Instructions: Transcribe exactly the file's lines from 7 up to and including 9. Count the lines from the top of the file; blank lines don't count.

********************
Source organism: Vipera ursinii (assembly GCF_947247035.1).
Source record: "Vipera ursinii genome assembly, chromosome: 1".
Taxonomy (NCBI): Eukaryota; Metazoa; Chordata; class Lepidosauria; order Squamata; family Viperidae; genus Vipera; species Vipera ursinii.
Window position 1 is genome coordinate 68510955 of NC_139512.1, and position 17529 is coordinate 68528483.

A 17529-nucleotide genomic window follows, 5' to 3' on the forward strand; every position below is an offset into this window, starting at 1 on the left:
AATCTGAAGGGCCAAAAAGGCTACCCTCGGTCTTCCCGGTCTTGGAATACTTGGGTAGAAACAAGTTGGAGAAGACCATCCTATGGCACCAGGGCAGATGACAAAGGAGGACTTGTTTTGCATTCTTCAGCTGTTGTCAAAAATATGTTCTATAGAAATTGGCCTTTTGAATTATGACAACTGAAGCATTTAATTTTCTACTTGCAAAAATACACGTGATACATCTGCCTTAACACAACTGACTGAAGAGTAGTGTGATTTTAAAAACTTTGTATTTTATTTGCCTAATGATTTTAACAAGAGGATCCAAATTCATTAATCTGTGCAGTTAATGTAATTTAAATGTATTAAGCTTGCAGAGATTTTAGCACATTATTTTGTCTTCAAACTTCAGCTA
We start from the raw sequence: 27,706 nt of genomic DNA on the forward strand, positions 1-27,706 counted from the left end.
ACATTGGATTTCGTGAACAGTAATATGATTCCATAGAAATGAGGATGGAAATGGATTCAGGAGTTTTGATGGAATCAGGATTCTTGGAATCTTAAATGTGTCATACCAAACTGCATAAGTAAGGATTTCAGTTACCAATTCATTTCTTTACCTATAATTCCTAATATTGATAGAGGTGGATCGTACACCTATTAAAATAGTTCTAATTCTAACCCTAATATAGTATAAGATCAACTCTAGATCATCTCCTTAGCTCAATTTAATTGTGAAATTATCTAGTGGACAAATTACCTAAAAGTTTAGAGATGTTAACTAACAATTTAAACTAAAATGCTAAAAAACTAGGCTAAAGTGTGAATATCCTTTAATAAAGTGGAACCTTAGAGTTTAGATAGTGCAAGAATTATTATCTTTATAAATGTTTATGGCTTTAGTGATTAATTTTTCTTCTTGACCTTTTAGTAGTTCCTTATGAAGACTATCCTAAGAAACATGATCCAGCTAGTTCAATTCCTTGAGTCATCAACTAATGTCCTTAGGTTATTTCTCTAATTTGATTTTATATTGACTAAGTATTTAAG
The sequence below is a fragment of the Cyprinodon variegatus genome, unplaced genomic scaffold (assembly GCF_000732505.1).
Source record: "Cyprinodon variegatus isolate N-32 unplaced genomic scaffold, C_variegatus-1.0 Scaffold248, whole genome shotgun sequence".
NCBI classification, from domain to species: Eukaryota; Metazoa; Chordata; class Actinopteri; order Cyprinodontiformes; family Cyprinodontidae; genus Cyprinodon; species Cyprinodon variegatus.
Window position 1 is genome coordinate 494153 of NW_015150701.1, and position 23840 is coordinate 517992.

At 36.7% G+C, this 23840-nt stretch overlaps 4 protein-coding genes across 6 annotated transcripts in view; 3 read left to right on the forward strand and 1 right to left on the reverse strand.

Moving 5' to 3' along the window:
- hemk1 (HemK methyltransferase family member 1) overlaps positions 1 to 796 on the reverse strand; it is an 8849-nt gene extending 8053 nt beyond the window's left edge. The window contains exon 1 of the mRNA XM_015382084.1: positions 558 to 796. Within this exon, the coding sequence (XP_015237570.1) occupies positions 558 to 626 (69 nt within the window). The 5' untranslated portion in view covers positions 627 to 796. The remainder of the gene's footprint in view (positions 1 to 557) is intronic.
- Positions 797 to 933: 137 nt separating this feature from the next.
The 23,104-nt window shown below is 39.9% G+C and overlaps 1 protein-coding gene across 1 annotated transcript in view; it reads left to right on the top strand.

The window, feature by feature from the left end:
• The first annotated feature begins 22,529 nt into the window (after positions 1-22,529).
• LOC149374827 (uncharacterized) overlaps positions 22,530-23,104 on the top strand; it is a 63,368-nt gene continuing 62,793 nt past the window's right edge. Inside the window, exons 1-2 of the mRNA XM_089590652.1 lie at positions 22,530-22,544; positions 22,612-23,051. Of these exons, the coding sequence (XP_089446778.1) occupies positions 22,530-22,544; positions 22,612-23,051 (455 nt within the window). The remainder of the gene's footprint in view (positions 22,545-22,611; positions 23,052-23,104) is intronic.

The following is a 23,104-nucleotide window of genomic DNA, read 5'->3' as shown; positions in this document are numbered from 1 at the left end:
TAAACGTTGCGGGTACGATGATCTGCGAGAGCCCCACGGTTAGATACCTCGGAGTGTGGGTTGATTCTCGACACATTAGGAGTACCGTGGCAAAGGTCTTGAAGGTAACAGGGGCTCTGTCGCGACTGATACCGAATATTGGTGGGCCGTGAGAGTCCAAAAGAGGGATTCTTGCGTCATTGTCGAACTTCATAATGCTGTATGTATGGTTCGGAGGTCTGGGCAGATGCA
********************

We start from the raw sequence: 27,706 nt of genomic DNA on the forward strand, positions 1-27,706 counted from the left end.
ACATTGGATTTCGTGAACAGTAATATGATTCCATAGAAATGAGGATGGAAATGGATTCAGGAGTTTTGATGGAATCAGGATTCTTGGAATCTTAAATGTGTCATACCAAACTGCATAAGTAAGGATTTCAGTTACCAATTCATTTCTTTACCTATAATTCCTAATATTGATAGAGGTGGATCGTACACCTATTAAAATAGTTCTAATTCTAACCCTAATATAGTATAAGATCAACTCTAGATCATCTCCTTAGCTCAATTTAATTGTGAAATTATCTAGTGGACAAATTACCTAAAAGTTTAGAGATGTTAACTAACAATTTAAACTAAAATGCTAAAAAACTAGGCTAAAGTGTGAATATCCTTTAATAAAGTGGAACCTTAGAGTTTAGATAGTGCAAGAATTATTATCTTTATAAATGTTTATGGCTTTAGTGATTAATTTTTCTTCTTGACCTTTTAGTAGTTCCTTATGAAGACTATCCTAAGAAACATGATCCAGCTAGTTCAATTCCTTGAGTCATCAACTAATGTCCTTAGGTTATTTCTCTAATTTGATTTTATATTGACTAAGTATTTAAG
The sequence below is a fragment of the Cyprinodon variegatus genome, unplaced genomic scaffold (assembly GCF_000732505.1).